David Mellor looks at the roles of computers in the modern studio. This is the second article in a four‑part series.
Until very recently, it was taken for granted that the centrepiece of any recording studio, large or small, would be the mixing console. Now it is often the computer. The computer can play the major roles of MIDI sequencer, multitrack audio recorder, stereo recorder and, in addition, the supporting roles of sample and synth editing. It can even be a sampler or synth. Mixing and effects are rapidly becoming a practical proposition, and it may be that the next time you think about changing your mixing console it will be simply to get rid of it and not replace it, because the computer can do all the mixing you need. Perhaps one day the computer will be the studio, aside from the mics, monitoring and acoustics — not for all of us, perhaps, but quite possibly the majority. Let's look at the functions of the computer in turn and see what it might do for your studio, starting with MIDI sequencing.
This, and word processing, is what computers were made for. You can't word‑process better than on a computer, and if you can't create the MIDI sequence of your dreams on a computer, then no stand‑alone hardware sequencer will do a better job. MIDI, as you know, starts as key‑presses on a piano‑style keyboard, or other controller, and becomes data — such as note number, key velocity, aftertouch, and so on. The job of the MIDI sequencing software is simply to record that data and allow you to manipulate it in various ways. It doesn't sound too complicated, and in fact it is quite an easy task for the computer to perform, but the fact that the perfect sequencer has yet to be invented shows that the technical performance of the sequencer doesn't matter as much as the way the software interacts with the human operator — the musician.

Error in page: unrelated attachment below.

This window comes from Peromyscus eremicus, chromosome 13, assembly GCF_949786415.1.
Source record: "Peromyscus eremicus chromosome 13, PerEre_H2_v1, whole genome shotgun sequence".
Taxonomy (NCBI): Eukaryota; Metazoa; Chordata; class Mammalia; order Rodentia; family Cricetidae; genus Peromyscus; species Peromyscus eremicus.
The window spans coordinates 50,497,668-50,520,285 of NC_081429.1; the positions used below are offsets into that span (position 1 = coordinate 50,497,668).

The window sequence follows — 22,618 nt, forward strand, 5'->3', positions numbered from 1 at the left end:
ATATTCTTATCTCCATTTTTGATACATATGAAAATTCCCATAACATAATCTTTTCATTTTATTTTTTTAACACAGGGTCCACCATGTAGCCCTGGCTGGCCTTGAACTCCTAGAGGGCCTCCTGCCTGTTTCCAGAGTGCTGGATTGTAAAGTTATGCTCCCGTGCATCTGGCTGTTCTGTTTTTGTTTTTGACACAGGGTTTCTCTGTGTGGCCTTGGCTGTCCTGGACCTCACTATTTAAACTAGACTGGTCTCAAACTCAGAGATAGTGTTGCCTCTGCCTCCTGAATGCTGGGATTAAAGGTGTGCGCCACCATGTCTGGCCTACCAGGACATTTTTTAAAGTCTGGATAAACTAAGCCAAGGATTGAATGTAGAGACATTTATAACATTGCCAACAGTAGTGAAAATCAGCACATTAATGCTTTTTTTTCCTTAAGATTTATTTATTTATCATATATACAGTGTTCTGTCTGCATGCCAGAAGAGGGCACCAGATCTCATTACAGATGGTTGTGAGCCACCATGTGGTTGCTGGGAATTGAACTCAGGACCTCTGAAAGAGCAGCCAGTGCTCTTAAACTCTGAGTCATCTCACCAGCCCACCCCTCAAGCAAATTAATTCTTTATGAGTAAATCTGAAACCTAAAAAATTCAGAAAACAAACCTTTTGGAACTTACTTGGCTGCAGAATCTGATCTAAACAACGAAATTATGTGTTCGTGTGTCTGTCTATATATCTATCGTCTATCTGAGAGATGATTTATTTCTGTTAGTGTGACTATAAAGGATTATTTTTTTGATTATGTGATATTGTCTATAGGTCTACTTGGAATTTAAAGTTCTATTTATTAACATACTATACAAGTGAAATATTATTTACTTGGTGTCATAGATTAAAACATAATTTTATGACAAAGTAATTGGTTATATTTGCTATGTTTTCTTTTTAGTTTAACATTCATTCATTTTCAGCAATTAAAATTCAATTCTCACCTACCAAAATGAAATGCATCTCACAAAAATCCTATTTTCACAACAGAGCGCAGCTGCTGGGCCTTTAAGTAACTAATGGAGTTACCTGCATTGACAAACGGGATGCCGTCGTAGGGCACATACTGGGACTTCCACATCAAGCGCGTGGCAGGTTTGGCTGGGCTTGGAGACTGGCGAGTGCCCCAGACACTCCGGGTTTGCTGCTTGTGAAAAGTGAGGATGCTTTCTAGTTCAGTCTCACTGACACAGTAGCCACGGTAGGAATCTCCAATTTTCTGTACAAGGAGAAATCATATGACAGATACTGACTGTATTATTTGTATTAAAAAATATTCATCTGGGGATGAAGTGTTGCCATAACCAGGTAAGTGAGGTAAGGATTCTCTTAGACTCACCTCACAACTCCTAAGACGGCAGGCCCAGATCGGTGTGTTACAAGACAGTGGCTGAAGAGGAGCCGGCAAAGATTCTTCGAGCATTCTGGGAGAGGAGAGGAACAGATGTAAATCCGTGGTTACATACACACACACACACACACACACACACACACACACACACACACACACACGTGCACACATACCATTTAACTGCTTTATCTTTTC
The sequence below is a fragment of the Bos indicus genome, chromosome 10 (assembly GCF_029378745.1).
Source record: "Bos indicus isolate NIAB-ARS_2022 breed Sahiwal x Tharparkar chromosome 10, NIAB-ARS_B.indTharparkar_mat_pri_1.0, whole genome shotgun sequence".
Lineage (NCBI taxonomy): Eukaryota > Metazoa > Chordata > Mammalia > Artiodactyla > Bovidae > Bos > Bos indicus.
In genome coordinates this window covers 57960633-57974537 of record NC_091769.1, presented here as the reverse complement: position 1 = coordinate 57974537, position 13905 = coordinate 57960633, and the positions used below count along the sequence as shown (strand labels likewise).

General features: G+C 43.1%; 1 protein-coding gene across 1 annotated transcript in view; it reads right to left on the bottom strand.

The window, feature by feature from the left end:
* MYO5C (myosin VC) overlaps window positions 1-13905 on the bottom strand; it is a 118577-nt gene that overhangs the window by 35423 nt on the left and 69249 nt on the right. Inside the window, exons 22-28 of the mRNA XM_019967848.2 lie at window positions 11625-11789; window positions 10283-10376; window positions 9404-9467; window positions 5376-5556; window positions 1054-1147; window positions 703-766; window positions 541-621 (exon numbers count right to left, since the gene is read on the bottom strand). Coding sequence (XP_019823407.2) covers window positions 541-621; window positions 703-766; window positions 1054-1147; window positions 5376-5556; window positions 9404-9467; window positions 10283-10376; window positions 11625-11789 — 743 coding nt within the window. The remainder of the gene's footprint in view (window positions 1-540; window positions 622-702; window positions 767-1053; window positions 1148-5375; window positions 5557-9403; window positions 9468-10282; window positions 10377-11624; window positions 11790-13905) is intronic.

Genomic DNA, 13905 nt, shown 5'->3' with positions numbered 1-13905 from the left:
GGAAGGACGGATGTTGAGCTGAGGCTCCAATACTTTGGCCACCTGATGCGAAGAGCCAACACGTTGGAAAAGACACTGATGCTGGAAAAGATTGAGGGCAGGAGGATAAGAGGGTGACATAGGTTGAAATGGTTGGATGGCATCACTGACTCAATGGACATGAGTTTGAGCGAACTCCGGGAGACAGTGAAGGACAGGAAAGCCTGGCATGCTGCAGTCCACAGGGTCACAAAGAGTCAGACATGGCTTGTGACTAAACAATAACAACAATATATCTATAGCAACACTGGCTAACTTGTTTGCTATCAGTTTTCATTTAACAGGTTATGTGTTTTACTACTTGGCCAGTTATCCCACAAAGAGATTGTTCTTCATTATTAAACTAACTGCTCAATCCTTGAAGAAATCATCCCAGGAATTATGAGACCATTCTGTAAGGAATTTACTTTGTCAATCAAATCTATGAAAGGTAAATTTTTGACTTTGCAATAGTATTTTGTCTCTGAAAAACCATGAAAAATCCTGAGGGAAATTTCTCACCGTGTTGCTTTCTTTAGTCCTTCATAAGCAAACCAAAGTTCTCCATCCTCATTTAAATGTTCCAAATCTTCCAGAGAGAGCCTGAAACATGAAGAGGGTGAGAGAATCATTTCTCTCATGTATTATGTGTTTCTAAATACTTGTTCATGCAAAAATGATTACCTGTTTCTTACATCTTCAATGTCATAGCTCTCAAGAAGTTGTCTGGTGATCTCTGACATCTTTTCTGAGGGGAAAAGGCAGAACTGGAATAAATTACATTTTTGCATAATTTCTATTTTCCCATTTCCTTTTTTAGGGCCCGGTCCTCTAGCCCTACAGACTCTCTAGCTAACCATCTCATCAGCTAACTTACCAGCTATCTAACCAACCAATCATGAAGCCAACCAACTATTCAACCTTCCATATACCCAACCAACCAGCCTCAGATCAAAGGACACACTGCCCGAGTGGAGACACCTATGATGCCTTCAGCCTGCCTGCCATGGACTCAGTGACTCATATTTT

Different sequencers have different 'feels', as different as the necks of different guitars.
Most people use sequencers to build up a composition instrument by instrument — synthesized or sampled, of course. I personally might start off with a guide track for a song using a piano and strings program on my keyboard. Then I will record drums, bass and all the other elements of the arrangement, eventually replacing the guide track. In the process of doing this, I will probably at some stage decide that there ought to be a few extra bars here, a few bars cut out there, and that there might be certain inadequacies in my performance that need fixing, such as wrong notes or poor timing. Any decent sequencer software can handle all of this, so how do the various products on the market differ and how do you decide which to buy? Firstly, take a look at the display. Does it look simple and sensible to you, or does it seem complex and over‑fussy? You will be interacting with the display for much of your recording day and you really do need to feel comfortable. For example, look at Figure 1 (above), which shows the transport bars of two sequencers. Which do you prefer? To me, one seems well laid out and logical, the other cryptic and not at all intuitive, but I know people who think the opposite, so it really is a personal decision.